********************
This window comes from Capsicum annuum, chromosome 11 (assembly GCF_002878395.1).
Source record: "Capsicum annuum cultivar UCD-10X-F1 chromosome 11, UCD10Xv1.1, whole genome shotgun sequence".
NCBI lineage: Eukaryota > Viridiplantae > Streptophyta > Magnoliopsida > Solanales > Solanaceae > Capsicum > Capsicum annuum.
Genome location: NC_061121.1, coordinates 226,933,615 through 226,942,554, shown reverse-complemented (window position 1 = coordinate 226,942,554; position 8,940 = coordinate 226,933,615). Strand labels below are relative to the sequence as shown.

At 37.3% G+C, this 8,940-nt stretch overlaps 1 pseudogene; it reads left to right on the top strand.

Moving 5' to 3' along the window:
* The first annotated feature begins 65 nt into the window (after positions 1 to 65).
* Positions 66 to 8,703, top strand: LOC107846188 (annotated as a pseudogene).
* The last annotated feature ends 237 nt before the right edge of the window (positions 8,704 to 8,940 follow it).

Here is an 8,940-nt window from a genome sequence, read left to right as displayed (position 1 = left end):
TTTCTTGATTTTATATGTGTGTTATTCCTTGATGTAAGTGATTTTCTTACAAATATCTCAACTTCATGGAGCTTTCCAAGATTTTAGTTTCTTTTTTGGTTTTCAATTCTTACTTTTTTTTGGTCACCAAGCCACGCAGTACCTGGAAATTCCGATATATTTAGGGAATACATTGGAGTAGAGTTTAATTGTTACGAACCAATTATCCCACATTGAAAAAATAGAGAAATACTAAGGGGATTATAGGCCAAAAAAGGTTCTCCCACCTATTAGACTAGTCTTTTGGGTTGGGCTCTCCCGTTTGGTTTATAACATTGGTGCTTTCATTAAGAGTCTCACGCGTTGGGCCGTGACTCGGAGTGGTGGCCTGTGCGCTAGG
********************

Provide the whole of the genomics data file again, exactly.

This window comes from Capsicum annuum, chromosome 11 (assembly GCF_002878395.1).
Source record: "Capsicum annuum cultivar UCD-10X-F1 chromosome 11, UCD10Xv1.1, whole genome shotgun sequence".
NCBI lineage: Eukaryota > Viridiplantae > Streptophyta > Magnoliopsida > Solanales > Solanaceae > Capsicum > Capsicum annuum.
Genome location: NC_061121.1, coordinates 226,933,615 through 226,942,554, shown reverse-complemented (window position 1 = coordinate 226,942,554; position 8,940 = coordinate 226,933,615). Strand labels below are relative to the sequence as shown.

At 37.3% G+C, this 8,940-nt stretch overlaps 1 pseudogene; it reads left to right on the top strand.

Moving 5' to 3' along the window:
* The first annotated feature begins 65 nt into the window (after positions 1 to 65).
* Positions 66 to 8,703, top strand: LOC107846188 (annotated as a pseudogene).
* The last annotated feature ends 237 nt before the right edge of the window (positions 8,704 to 8,940 follow it).

Here is an 8,940-nt window from a genome sequence, read left to right as displayed (position 1 = left end):
TTTCTTGATTTTATATGTGTGTTATTCCTTGATGTAAGTGATTTTCTTACAAATATCTCAACTTCATGGAGCTTTCCAAGATTTTAGTTTCTTTTTTGGTTTTCAATTCTTACTTTTTTTTGGTCACCAAGCCACGCAGTACCTGGAAATTCCGATATATTTAGGGAATACATTGGAGTAGAGTTTAATTGTTACGAACCAATTATCCCACATTGAAAAAATAGAGAAATACTAAGGGGATTATAGGCCAAAAAAGGTTCTCCCACCTATTAGACTAGTCTTTTGGGTTGGGCTCTCCCGTTTGGTTTATAACATTGGTGCTTTCATTAAGAGTCTCACGCGTTGGGCCGTGACTCGGAGTGGTGGCCTGTGCGCTAGG